Innovative, flexible bridge formwork systems

Innovative formwork systems have been used to construct a variety of bridge structures. Patrick Smith reports. As part of the work on Germany's new A4 autobahn near Eisenach, the contracting joint venture awarded the formwork contract for two of the three viaducts to Doka. What makes this assignment so special to the company is that although the two steel composite bridges each have very different cross-sections, the JV is using the same overslung composite forming carriage to pour the carriageway slabs of
Road Structures / February 14, 2012
Doka Formwork on the Nessetal Viaduct
The composite forming carriage for the open trough-shaped cross section of the Nessetal Viaduct had been used beforehand, in suitbaly adapted form, for the box girder corss-section of the nearby Böbertal Viaduct

Innovative formwork systems have been used to construct a variety of bridge structures. Patrick Smith reports

As part of the work on Germany's new A4 autobahn near Eisenach, the contracting joint venture awarded the formwork contract for two of the three viaducts to 203 Doka. What makes this assignment so special to the company is that although the two steel composite bridges each have very different cross-sections, the JV is using the same overslung composite forming carriage to pour the carriageway slabs of both the Böbertal Viaduct (box girder cross-section in radius) and, immediately after, the Nessetal Viaduct (open trough-shaped cross-section in radius).

The contract also includes on site pre-assembly of the forming carriage on both sites, first-time assembly, repositioning onto the second superstructure of each bridge, and final dismantling, al to an extremely tight construction schedule.

To meet the construction deadlines for both bridges, the Doka Competence Centre CC4 designed the composite forming carriage for the Böbertal Viaduct in such a way that it also took account of the 414m long Nessetal Viaduct.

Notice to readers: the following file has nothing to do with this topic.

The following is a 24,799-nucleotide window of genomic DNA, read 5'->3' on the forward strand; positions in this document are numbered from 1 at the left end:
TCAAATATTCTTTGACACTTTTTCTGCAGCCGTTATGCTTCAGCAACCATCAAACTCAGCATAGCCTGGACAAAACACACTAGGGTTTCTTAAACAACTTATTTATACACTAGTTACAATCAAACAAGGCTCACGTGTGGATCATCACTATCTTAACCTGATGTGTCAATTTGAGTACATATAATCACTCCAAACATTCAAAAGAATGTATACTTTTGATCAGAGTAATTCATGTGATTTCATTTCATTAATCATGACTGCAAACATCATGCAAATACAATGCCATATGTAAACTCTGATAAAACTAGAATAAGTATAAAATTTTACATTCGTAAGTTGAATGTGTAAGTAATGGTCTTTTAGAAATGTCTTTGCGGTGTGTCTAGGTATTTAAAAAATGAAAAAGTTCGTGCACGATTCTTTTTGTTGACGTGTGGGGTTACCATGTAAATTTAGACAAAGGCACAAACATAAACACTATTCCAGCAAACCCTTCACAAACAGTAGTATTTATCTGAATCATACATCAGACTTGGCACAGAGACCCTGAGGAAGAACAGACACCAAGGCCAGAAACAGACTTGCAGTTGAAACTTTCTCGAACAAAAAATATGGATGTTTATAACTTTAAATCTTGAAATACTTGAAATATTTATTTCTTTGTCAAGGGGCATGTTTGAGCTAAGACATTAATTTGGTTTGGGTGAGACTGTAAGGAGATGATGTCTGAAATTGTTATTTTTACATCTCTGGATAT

"The Doka technicians reached deep into the modular 'construction kits' of the SL-1 heavy-duty supporting system and the Top 50 large-area formwork to make it possible to adjust the width of the transverse framework using 3.3m long adapter pieces, with no need for complicated custom steel components," says Doka.

"Also, the fact that the formwork gangs are suspended using the Tie-rod system 20.0 makes formwork set-up and removal much easier, as it reduces the number of anchoring points, saving time, labour and equipment costs." To transfer the huge forces from the cantilever slabs via the formwork elements into the heavy structural steelwork of the forming carriage and thence into the bridge structure itself, the Doka formwork experts designed an undergirding support for the cantilever-arm elements.

The Tie-rod system 20.0 is also being used to suspend the 7.66m wide inside formwork of the Nessetal Viaduct. The inside formwork elements, together with the platform, are advanced underneath the finished deck slab, on roller supports and roller girders that are integrated into the inside formwork elements.

"This roller-drawer principle has proven to be a fast and convenient solution on numerous projects in the past," says Doka.

The inside haunches were formed with the aid of multi-purpose walings WU16 and custom adjustment plates, in order to close the loosely formed infill zones between the inside formwork elements and the upper flanges of the trough. The custom adjustment plates are needed because of the diagonal struts in the trough, as they can easily be unbolted to allow the inside formwork to advance, and then bolted in place in the next casting section, with only a minimum of labour. This prevents any collisions between the inside formwork and the structural steelwork.

The steep embankments and limited suitable storage and assembly space have made site erection work much more difficult on both bridges. This is why (following a specially-tailored assembly plan) all the component assemblies were hoisted up onto the steel superstructure at the earliest possible time, for final erection in situ.

To do this, three travelling units were first placed onto the superstructure and towed forward by around 15m to enable the remaining three travelling units to be connected behind them. After this, the platform units and the cantilever arm elements (consisting of Top 50 beam grilles) were suspended from the travelling units. After this, the construction was faced with tongue-and-groove board formwork at right-angles to the carriageway deck.